Friday, April 25, 2014

CSEA Activists Stand in Solidarity With Postal Workers; Living Wage Jobs at Risk

CSEA activists join their Rochester area labor brothers and sisters at a USPS anti-privatization rally on April 24, 2014.
(photos by Bess Watts)
Irondequoit, N.Y. – Over 100 people rallied outside of the Staples retail store on E. Ridge Road in Irondequoit yesterday, waving and connecting with thousands of commuters on their way home from work yesterday. It was one of 50 locations across the country where U.S. postal workers gathered in response to a pilot program between Staples and the U.S. Postal Service. Effectively what will happen if Staples is successful in their bid to privatize public services is that living wages jobs will disappear while untrained minimum wage workers would replace seasoned postal employees.

This program will open post office counters in stores and staff them with retail employees. "Anybody that works for the postal service has background checks done on them, they're fingerprinted you know what their background is," said Susan Lewis, Executive Vice President, N.A.L.C., Branch 3 Buffalo, WNY. At Staples they hire anyone off the street, I'm not saying they're workers aren't any good, but you know what you're getting when you're getting the postal service."

Armed with signs reading "Saving the Middle Class = Priceless," and "Save America's Postal Service" protesters marched along the sidewalk outside of Staples hoping their actions would keep a U.S. Postal Service counter out of Rochester Staples.

"What's going to happen is you're going to have Staples employees taking in mail without asking security questions without asking the appropriate information to make sure the mail is safe," said Ken Montgomery, President of The National Association of Letter Carriers Branch 210.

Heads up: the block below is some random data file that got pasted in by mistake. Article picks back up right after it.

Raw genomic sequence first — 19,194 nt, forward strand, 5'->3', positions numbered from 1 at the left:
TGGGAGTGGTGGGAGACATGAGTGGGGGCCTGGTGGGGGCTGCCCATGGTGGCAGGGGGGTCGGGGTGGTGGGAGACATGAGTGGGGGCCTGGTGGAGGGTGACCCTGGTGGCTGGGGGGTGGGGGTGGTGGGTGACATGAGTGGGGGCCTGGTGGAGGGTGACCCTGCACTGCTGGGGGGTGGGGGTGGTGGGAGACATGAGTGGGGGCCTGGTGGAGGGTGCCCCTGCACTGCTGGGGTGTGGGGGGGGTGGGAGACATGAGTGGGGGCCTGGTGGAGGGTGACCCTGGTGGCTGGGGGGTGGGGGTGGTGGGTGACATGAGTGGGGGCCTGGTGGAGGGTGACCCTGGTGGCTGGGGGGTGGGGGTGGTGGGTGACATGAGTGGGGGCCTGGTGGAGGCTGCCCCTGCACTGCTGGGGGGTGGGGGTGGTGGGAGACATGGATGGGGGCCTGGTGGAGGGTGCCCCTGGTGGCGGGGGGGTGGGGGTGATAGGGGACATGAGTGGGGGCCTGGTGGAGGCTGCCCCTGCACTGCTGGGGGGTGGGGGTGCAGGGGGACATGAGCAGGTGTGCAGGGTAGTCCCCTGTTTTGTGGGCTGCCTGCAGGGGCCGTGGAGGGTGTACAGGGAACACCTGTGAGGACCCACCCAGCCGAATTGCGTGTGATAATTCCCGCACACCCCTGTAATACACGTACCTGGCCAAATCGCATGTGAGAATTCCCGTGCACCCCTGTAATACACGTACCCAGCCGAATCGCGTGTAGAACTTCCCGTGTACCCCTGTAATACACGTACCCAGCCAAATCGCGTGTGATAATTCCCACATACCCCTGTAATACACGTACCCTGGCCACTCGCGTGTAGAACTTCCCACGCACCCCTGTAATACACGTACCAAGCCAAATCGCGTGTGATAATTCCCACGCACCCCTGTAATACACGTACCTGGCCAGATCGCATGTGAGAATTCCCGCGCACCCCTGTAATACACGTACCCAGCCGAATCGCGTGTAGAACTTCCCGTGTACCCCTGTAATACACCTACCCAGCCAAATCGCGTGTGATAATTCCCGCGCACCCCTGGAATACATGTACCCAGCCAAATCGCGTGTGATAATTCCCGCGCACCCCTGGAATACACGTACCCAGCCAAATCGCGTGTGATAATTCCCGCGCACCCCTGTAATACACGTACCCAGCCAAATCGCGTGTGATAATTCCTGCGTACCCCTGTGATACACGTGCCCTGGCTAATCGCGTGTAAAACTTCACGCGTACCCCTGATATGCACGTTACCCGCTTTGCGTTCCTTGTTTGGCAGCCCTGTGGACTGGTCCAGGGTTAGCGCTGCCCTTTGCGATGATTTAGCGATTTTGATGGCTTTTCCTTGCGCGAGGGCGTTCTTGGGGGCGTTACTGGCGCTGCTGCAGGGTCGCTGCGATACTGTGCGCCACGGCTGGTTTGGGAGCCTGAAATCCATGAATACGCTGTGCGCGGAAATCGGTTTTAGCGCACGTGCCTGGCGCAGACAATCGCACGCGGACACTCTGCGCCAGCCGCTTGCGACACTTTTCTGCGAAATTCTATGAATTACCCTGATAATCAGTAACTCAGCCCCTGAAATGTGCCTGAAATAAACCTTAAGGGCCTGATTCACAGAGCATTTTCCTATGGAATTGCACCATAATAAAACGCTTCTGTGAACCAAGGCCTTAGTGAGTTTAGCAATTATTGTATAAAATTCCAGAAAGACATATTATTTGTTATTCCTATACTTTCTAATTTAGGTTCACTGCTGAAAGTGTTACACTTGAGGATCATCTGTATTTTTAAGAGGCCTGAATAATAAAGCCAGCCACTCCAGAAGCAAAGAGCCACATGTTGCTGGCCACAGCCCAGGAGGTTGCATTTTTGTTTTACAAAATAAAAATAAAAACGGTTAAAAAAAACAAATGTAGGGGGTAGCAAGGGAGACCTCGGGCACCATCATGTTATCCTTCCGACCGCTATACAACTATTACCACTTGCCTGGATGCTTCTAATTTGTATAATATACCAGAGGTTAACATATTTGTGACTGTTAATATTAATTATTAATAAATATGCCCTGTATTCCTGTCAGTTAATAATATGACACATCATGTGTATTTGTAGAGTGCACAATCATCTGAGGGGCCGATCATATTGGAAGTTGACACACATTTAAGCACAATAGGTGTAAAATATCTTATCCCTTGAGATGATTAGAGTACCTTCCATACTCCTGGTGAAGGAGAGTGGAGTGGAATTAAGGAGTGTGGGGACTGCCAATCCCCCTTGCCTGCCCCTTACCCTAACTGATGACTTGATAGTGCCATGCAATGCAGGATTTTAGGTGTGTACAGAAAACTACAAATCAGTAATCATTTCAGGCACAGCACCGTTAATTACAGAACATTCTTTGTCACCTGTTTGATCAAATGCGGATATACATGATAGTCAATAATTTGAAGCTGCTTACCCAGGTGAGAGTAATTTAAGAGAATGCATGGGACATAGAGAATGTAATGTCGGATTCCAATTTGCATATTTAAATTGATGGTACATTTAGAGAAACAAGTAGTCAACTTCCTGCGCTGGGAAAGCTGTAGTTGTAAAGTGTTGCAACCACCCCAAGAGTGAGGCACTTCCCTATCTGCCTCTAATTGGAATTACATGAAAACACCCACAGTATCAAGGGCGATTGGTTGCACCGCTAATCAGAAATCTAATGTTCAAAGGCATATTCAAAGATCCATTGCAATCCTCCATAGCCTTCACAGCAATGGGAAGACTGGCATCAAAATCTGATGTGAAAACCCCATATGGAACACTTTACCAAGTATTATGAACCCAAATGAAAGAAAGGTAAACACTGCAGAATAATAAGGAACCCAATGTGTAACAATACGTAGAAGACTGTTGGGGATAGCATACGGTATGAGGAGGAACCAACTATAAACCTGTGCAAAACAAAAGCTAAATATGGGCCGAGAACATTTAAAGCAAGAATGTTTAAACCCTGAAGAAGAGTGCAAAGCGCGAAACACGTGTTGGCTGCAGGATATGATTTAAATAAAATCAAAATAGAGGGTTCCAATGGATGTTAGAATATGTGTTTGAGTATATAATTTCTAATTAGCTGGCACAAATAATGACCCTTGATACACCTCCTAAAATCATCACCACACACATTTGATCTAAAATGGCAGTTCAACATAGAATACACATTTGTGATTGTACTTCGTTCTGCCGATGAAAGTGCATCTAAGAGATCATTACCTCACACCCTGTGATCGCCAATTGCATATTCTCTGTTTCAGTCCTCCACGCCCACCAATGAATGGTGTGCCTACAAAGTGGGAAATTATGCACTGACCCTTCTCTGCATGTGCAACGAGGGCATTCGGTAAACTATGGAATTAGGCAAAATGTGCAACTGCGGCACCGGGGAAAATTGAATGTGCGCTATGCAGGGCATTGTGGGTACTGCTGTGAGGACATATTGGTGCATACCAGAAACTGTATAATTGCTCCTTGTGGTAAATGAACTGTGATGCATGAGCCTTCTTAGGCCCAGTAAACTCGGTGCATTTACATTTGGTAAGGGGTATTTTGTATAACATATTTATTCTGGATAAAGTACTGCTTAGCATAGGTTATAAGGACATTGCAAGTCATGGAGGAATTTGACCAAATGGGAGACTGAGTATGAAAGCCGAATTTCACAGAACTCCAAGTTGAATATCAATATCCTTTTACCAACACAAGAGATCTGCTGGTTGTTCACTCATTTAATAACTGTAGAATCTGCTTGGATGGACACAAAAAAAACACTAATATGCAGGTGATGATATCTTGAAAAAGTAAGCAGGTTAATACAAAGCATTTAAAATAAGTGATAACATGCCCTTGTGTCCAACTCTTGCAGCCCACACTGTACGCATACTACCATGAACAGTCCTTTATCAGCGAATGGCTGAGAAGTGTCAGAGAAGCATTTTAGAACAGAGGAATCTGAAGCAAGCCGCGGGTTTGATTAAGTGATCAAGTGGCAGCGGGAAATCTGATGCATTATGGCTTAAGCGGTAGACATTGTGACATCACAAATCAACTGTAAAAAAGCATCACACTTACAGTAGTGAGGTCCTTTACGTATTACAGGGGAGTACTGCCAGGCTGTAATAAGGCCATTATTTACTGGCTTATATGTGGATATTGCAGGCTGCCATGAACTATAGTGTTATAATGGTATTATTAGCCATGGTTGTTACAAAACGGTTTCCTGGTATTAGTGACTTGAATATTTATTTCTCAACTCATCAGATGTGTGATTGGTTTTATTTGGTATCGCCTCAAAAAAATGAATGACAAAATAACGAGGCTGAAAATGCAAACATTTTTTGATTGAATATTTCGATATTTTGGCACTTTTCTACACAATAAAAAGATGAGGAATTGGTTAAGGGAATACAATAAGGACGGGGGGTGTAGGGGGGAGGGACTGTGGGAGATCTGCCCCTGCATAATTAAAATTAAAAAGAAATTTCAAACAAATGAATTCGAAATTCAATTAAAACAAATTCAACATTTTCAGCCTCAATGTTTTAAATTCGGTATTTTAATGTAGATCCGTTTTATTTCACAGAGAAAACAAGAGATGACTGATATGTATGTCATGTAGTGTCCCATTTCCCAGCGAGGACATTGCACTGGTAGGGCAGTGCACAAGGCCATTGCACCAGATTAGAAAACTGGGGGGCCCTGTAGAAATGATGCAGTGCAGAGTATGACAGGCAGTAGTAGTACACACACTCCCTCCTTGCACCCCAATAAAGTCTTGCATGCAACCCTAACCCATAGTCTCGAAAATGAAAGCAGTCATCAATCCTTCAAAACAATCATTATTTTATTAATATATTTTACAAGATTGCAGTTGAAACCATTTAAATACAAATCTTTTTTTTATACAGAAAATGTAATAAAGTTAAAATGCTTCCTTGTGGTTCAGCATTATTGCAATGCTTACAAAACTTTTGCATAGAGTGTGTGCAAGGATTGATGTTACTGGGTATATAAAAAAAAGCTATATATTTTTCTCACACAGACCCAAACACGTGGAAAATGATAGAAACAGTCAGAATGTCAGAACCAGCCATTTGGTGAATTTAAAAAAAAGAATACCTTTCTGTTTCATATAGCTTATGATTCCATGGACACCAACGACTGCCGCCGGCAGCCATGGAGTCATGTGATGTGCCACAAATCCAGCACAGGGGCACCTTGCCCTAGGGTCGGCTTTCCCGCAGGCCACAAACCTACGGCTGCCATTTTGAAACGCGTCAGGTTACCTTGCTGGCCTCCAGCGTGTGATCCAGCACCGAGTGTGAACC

A spokesperson with Staples wouldn't comment on the workers' concerns, only saying the store is always testing new ways to serve its customers. 

Saturday, April 5, 2014

NYS Budget 2014-15 Overview

Albany, NY-- The 2014-15 FY state budget has been voted on and signed by the Governor. Below are details on some of the most important areas impacting CSEA members. Please visit our website for more information.


Property Tax “Freeze”: The Governor’s proposal to freeze local and school property taxes is included in the final budget with modifications.

In order to receive a credit in the first year, homeowners must live in a local government or school district that stays within the two percent property tax cap. In the second year of the freeze, municipalities will be required to submit a plan for savings. Past actions of shared services, mergers and other efficiencies will be counted towards the savings goal. There is no penalty if local governments do not meet their efficiency plans.

Estate Tax: The final budget raises the exemption level for the Estate Tax to $5.25 million over 4 years. The budget does not lower the tax rate.

Business Taxes: 
The budget merges the Bank Tax with the Corporate Franchise Tax. The Corporate Franchise Tax rate would then be lowered to 6.5% beginning on January 1, 2016. Additionally, the budget eliminates the Corporate Franchise Tax for all manufacturers. Qualified manufacturers will also get a 20 percent credit on property taxes. Qualified manufacturers have all of their real and personal property in New York or have an adjusted basis of said property under federal law of at least $1 million.

Local Governments

The final budget includes $438.1 million for the Consolidated Local Highway Improvement Program (CHIPS).  The budget also includes $40 million to localities for road repair.

Local governments will not receive any increase in AIM funding.

Health Care

The budget rejects the Governor’s proposal to allow for-profit hospitals in New York.